WDFlag on Piccolo

From Texas Instruments Wiki
Jump to: navigation, search

Introduction

Many of the C2000 devices have internal circuitry to detect if a watchdog reset (WDRST) or a POR/external XRS has occurred. This article describes how this circuitry works and the system requirements on XRS if the WDFLAG is to be used in a system.

WDFLAG Behavior

The WDFLAG bit in the Watchdog module is meant to allow a system to distinguish between a POR/external XRS and a watchdog reset (WDRST). There is circuitry within the device that samples the XRS line, after a delay, to distinguish between a watchdog reset (WDRST) and a normal reset.
When the XRS line is pulled low, the WDFLAG bit is forced low. The WDFLAG bit will only be set if the XRS signal is sampled high after a delay of 8192 * 4 + 512 OSCLK cycles. If the XRS signal is sampled low at this time, then the WDFLAG bit will remain at 0. Therefore to distinguish between a watchdog reset and an external device reset, an external reset must be longer in duration then this sampling time.
NoteNote: OSCCLK is four times SYSCLKOUT at reset. This is where the multiply-by 4 comes from in the delay formula. WDRST is 512 OSCCLKS so the delay is added on to this value.
The following summarizes how the WDFLAG bit behaves for each type of reset:

On Power-up

In this case, the desire is for WDFLAG == 0 to indicate the reset was not caused by a WDRST. To achieve this, XRS must be be held low for at least (8192 * 4 + 512) OSCCLK cycles. At this point, the XRS line will be sampled and if it is low, the WDFLAG will remain at 0. For Piccolo, the time is ~3.7ms for a 9MHz OSCCLK.
If the XRS pin is not still low at the sampling time, then the WDFLAG will be set, incorrectly indicating that the watchdog fired the reset.
NoteNote: A lower-bound value of 9 MHz, instead of 10 MHz, has been used for the OSCCLK frequency. This is to account for oscillator frequency deviation before calibration.
NoteNote: The pulse width for the internally generated POR signal in Piccolo is about ~800 uS. Since the sampling concept is applicable for POR also, then in this case the WDFLAG bit will always be 1 on a internally generated BOR/POR

On reset initiated by XRS (long after power-up)

The desire in this case is for WDFLAG == 0. To achieve this, once again, XRS must be held low for at least (8192 * 4 + 512) OSCCLK cycles. This is ~3.7ms for a 9 MHz OSCCLK.

On a Watchdog initiated reset (WDRST)

In this case we want the WDFLAG == 1. In this case the XRS signal is floating. The WDRST will pull the XRS line low for just 512 OSCCLK cycles. When the WDRST releases the line, it will return to a high state. The WDFLAG is set only after (8192 * 4) OSCLK cycles from the time when the WDRST is de-asserted (goes high). Since WDRST is 512 oscclk cycles so the flag will be set ~3.7 ms after the start of WDRST (when it goes low).
Watchdog Reset
Watchdog WDRST and XRSn on a Watchdog Reset (3.3-3.7ms for 10-9MHz OSCCLK)

Connections for XRS pin

Depending on application needs, the XRS pin may have to be treated differently across designs.

Case 1) Differentiation between WDRST and POR/external reset is not required

If differentiating between a watchdog reset and a POR/external reset is not a concern, then a pull-up resistor on the XRS pin (for noise immunity reasons) would suffice. The controlCARD has a simple pull-up and falls into this case. The below figure shows why using a simple RC circuit can result in the WDFLAG being incorrectly set if OSCCLK = 9 MHz.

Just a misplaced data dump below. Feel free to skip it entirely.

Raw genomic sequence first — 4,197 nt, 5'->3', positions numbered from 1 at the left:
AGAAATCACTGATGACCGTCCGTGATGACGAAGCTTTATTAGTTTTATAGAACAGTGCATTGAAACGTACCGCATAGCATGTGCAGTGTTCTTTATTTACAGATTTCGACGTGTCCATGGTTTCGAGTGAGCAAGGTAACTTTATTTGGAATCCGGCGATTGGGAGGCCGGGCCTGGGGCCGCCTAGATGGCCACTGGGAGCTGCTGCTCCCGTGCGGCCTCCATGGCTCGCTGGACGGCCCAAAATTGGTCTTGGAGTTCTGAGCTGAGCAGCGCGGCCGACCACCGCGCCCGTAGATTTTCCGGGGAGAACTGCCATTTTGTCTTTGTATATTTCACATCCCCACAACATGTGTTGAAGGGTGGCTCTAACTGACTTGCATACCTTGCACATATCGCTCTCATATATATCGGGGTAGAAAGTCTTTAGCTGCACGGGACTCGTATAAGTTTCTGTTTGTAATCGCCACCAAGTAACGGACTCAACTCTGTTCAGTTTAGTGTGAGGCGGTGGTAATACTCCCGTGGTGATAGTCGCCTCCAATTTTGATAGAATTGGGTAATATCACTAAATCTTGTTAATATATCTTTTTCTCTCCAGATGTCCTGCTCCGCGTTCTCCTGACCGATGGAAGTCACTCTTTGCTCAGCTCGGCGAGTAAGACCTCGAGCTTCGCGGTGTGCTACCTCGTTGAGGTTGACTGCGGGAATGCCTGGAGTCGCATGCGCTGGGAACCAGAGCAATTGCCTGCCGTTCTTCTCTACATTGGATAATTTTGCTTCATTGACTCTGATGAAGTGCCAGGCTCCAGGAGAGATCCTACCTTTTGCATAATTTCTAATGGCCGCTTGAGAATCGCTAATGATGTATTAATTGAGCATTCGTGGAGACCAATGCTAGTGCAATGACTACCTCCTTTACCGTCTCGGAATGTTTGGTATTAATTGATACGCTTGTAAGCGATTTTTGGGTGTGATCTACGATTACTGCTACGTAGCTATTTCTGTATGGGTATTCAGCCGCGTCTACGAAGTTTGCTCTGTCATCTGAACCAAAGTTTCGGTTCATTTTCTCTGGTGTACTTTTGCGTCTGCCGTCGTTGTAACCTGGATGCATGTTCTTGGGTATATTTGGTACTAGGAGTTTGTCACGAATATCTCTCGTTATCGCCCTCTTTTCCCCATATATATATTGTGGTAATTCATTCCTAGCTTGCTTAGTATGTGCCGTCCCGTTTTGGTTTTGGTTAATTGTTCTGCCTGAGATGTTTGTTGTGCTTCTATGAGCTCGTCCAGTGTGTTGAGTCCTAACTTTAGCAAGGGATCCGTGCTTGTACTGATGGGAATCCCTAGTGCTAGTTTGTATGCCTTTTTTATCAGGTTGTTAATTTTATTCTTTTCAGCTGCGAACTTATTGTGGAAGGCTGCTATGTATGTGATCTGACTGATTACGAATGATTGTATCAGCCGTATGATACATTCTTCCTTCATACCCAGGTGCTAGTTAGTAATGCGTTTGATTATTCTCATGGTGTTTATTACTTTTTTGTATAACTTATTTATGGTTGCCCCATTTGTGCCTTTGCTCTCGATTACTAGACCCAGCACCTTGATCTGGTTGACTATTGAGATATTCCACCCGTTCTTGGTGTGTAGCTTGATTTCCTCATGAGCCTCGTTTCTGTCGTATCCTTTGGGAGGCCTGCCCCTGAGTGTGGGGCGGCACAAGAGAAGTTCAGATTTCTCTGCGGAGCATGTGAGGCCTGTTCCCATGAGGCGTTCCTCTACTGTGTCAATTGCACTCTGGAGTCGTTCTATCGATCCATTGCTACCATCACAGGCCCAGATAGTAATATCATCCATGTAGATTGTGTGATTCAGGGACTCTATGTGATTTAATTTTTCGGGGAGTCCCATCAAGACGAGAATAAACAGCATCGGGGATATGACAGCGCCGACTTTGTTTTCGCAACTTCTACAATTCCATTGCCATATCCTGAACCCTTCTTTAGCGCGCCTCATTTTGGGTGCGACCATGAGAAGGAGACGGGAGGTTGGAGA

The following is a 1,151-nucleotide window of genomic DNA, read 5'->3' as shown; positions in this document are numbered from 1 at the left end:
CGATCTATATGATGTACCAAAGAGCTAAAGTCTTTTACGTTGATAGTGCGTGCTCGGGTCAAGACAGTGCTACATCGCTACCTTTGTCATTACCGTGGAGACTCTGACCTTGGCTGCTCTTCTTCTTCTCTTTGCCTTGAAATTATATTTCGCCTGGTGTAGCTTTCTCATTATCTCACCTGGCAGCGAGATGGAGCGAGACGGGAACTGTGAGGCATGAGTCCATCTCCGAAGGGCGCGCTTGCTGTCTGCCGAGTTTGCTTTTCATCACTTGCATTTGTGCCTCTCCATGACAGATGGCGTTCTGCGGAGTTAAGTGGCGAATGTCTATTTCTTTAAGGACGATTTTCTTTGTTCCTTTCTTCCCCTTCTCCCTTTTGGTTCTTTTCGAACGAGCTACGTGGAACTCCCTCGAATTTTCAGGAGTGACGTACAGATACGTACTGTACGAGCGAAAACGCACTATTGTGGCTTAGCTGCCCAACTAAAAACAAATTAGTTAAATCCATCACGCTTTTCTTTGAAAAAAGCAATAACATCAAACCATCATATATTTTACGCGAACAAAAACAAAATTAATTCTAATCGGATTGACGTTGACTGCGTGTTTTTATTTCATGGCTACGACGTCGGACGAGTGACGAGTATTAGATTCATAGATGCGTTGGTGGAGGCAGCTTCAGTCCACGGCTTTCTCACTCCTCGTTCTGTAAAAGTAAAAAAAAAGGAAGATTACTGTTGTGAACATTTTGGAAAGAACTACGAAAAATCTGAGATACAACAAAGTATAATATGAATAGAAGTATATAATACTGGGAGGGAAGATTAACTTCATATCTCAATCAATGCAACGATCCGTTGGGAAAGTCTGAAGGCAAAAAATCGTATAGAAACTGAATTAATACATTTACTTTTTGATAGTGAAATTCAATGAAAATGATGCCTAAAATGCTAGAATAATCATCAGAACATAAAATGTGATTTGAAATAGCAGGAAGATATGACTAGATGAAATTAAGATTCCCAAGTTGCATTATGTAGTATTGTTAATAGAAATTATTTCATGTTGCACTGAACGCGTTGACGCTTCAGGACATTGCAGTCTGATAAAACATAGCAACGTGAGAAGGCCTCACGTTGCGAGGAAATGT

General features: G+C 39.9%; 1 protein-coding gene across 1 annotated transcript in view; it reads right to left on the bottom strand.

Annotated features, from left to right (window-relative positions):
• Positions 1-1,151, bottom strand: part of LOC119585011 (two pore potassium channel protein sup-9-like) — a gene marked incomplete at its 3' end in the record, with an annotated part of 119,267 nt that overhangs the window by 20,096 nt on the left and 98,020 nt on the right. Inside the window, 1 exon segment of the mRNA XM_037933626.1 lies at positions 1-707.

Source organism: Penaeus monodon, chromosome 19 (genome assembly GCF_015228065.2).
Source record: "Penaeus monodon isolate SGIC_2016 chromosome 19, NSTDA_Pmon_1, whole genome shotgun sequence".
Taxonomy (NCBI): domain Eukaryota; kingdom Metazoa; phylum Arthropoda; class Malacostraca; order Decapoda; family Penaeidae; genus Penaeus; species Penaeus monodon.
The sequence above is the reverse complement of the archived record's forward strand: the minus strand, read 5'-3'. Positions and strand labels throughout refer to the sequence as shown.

Example of an RC reset
RC reset circuit incorrectly sets the WDFLAG

Case 2) Differentiation between WDRST and POR/XRS is required

If differentiating between a Watchdog Reset and a POR/external reset is needed, additional design considerations are warranted.

There is a circuit in the device that delays the sampling of the XRS line to distinguish between a watchdog reset (WDRST) and a normal reset. To distinguish between a watchdog reset and an external device reset, the external reset must be longer in duration than the watchdog pulse (512 OSCCLK cycles) + a 8192 SYSCLKOUT cycle delay.
On reset, SYSCLKOUT = OSCCLK/4. Therefore, the external reset pulse needs to be longer than 3.7 ms [(512 + 8192*4)/9 MHz].
NoteNote: A lower-bound value of 9 MHz has been used for the OSCCLK frequency. This is to account for oscillator frequency deviation before calibration.
Case 2A) Using a supervisor IC
An open-drain supervisor IC may be used as a robust solution which also will protect against power supply brown out conditions.
  • POR Case: The delay of RESET deassertion by the supervisor should be sufficiently long to hold XRS low longer than 3.7ms.
  • WDRESET Case: The use of an open-drain circuit will allow the XRS output to drive low for 512 oscclk cycles and recover to a high level before the sampling of XRS at 3.7ms to set WDFLAG.
Reset Circuit with Supervisor
Supervisor Reset Circuit to Detect WDRST vs POR/external Reset
Case 2B) Using a Capacitor and Resistor Circuit
A large capacitor circuit may be used as shown.
  • The large capacitor will hold a low value during a POR event and a high value during a WDRST event.
  • The pull up resistor to 3.3v will pull up the XRS pin to release reset after power up.
  • The series resistor connected to XRS will allow the XRS to be fully driven low during a WDRST event.
  • The small capacitor is used for noise filtering.
  • The diode is used to discharge the XRS pin on power-down In this case, current calculations on the diode should be done assuming the cap is fully charged at 3.3V. If the diode cannot handle the discharge current, then a current limiting resistor in series with the diode may be needed.
Reset Circuit
Reset Circuit to Detect WDRST vs POR/external Reset